Does a 2020 study published before the approval of any COVID-19 vaccine prove the existence of a conspiracy to burn chicken farms to prevent populations from getting access to eggs that allegedly can protect from COVID? No, that's not true: The study and its conclusions have been significantly misinterpreted, and there is no evidence that eating commercially available eggs affects a person's immune response to coronavirus. The study itself does not recommend egg yolk antibodies as the sole preventative measure against COVID-19.
The claim appeared in a post on Instagram on February 1, 2023. It said:
More things that make you go hmmmm🤔 #chickens #eggs
The caption described a screenshot of a study about antibodies in chicken egg yolk with a superimposed animated GIF. A graphic at the top of the screenshot read:
Maybe this is why they are burning down the chicken farms
Here is what the post looked like at the time of the writing of this fact check:
(Source: Instagram screenshot taken on Fri Feb 3 16:34:10 2023 UTC)
The post appeared to refer to a farm fire in Connecticut that left 100,000 hens dead at the end of January 2023. However, as of this writing, investigators are still working on establishing the cause of the massive blaze. It is unclear whether any wrongdoing took place.
The fire destroyed one of the farms owned by a commercial egg producer not known for involvement in any medical research.
This circumstance makes the cited paper irrelevant: The paper described an experiment conducted in a very specific lab environment, which is not the same as a commercial hen farm.
First published online in November 2020, a month before Pfizer-BioNTech COVID-19 shots became available in the United States under emergency use authorization, the study, conducted by Chinese scientists, tried to explore what it described as a potential "feasible tool for the prevention and control of ongoing COVID-19."
Researchers found that a protein named immunoglobulin Y may act as an antibody in a particular type of egg yolk derived from the "hens that were immunized with the S1 domain of the SARS-CoV-2 spike protein." In contrast, most commercial chickens are only vaccinated against a different avian coronavirus, Infectious Bronchitis Virus (IBV.)
The authors of the study also emphasized that the findings were not tested outside a lab and that more work had to be done to determine whether the proposed method for responding to COVID-19 would be effective in a real-life scenario:
anti-Spike-S1 IgYs showed significant neutralizing potency against SARS-CoV-2 pseudovirus, various S mutants, and even SARS-CoV in vitro ... the safety and efficacy of the IgYs still needs further interrogation in animal models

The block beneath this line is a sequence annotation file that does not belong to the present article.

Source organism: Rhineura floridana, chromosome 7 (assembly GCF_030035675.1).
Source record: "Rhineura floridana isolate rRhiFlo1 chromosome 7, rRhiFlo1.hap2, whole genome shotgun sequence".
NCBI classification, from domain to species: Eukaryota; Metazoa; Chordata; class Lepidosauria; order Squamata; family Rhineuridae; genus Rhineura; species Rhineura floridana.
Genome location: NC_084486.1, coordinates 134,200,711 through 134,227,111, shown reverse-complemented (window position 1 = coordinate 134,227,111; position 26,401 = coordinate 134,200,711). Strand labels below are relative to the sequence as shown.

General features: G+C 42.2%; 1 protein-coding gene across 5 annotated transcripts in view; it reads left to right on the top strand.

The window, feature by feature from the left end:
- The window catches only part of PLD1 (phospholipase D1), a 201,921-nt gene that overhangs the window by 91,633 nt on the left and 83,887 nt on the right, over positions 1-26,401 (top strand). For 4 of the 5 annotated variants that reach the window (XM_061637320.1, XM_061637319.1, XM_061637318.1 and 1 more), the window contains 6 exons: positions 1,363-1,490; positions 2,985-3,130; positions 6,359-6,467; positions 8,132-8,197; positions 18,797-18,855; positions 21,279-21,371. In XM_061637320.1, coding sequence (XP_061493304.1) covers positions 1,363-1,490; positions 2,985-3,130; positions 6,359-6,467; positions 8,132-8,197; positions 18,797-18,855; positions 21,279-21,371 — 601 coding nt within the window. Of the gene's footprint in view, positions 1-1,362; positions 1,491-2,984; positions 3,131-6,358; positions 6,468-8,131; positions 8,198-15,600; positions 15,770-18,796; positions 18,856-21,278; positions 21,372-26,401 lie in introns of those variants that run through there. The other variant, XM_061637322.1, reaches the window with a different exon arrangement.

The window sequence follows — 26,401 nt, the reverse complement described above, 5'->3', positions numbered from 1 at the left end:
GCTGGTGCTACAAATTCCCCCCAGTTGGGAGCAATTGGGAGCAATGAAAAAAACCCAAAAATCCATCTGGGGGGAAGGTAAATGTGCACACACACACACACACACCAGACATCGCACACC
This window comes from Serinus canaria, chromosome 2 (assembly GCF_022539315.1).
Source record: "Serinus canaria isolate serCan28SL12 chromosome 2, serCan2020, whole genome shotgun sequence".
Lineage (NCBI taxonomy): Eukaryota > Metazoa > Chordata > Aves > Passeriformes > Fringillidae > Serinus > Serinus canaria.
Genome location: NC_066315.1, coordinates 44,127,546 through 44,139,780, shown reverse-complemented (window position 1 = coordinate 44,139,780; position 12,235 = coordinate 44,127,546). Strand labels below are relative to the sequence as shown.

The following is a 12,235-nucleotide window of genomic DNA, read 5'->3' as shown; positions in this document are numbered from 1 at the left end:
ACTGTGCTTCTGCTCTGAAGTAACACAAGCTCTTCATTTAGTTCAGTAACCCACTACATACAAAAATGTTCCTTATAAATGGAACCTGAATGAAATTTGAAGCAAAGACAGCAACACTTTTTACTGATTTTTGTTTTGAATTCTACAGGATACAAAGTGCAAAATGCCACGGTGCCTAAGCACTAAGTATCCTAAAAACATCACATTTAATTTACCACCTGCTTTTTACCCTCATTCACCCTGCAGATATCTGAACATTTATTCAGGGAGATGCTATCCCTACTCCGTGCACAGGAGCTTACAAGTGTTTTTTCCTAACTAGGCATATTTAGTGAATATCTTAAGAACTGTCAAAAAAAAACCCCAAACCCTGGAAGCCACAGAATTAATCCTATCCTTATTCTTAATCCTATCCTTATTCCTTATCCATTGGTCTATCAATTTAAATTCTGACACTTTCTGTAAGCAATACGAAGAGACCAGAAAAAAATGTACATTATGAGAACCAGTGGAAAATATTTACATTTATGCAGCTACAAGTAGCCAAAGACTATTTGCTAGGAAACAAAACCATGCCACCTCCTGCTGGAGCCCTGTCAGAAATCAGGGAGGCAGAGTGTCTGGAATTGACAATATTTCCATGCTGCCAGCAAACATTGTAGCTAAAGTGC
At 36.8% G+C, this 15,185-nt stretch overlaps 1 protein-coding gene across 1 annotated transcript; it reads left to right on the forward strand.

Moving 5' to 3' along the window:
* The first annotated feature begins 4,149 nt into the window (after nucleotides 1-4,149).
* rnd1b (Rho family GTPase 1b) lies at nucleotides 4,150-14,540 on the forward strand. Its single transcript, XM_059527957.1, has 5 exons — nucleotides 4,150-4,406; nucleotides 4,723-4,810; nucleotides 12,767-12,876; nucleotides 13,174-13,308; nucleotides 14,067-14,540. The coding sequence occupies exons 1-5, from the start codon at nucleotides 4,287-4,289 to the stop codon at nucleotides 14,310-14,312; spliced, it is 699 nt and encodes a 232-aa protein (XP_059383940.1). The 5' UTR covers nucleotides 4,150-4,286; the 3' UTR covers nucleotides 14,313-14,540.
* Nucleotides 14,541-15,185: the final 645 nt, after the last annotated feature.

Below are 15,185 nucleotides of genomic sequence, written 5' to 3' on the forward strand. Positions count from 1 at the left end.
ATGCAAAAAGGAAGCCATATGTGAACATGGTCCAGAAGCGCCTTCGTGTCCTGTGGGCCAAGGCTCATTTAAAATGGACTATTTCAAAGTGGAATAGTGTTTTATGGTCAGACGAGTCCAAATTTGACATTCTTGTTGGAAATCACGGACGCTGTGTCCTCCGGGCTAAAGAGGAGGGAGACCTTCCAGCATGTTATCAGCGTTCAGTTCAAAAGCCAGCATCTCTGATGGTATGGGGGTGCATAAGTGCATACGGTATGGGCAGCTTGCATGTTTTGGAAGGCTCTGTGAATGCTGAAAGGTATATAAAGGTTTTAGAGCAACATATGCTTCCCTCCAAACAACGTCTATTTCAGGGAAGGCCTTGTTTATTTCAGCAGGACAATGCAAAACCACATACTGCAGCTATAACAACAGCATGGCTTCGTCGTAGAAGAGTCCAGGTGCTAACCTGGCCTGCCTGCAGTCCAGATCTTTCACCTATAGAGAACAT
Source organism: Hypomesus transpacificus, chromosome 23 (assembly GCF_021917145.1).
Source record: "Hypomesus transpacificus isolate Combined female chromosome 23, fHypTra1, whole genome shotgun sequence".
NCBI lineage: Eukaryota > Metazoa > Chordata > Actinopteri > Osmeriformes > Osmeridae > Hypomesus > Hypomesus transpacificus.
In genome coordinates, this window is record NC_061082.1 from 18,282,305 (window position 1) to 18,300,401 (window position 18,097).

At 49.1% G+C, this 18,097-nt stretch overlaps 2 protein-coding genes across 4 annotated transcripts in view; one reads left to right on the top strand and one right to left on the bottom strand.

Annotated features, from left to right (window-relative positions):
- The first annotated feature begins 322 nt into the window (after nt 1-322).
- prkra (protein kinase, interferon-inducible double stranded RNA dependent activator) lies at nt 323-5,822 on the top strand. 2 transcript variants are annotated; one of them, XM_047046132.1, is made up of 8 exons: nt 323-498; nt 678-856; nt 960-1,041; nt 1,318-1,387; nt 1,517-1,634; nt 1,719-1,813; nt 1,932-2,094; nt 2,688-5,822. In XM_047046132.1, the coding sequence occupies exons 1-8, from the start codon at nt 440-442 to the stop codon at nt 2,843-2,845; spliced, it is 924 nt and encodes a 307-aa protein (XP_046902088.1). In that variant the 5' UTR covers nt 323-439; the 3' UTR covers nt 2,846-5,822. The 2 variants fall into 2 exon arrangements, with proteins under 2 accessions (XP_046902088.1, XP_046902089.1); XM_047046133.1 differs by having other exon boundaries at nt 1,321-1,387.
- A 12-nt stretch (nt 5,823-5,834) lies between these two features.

Long-term control of the SARS-CoV-2, however, will require a combination of active and passive immunization tools, drug therapy, and other preventive measures.
On February 3, 2023, Amir Hadjinoormohammadi, a professor of avian medicine at Australia's University of Melbourne, told Lead Stories via email that there are additional concerns about both the study and the implication that it tells something about the purported protective properties of commercial eggs:
This report has only evaluated the effect of COVID antibodies (raised in chickens by immunisation) on SARS-COV-2 virus culture in a laboratory setting. I am not aware of any report examining the effect of orally administered yolk antibodies on the severity of SARS-COV2 in an animal experimental model, let alone on humans naturally infected with the virus. You also need to be aware that chickens have been found to be refractory to SARS-COV infection.
COVID-19 is an airborne disease. There is no evidence that people can get infected through food and no evidence that "any vitamin, mineral, herb or other botanical, fatty acid, or other dietary supplement ingredient" is capable of preventing or treating the virus.
The Food and Drug Administration (FDA) warns U.S. consumers to be aware of baseless claims about products that may protect them from COVID-19 or cure the virus:
Vaccination is one of the best ways to protect everyone who is eligible from COVID-19. The U.S. Food and Drug Administration has approved two vaccines for the prevention of COVID-19 and issued emergency use authorizations (EUAs) for others. [...]
So far, the FDA has approved only one treatment for COVID-19 and has issued EUAs for others.
Some other vaccines -- for instance, against influenza or yellow fever -- contain egg proteins, but COVID shots do not.
This is not the first conspiracy about a purported connection between vaccines and chickens. In mid-January 2023, some social media users falsely suggested that RNA, a component of COVID shots, could be responsible for a U.S. egg shortage. However, as Lead Stories wrote, commercial chickens do not receive RNA with their food.
Other Lead Stories fact checks of claims about COVID-19 can be found here.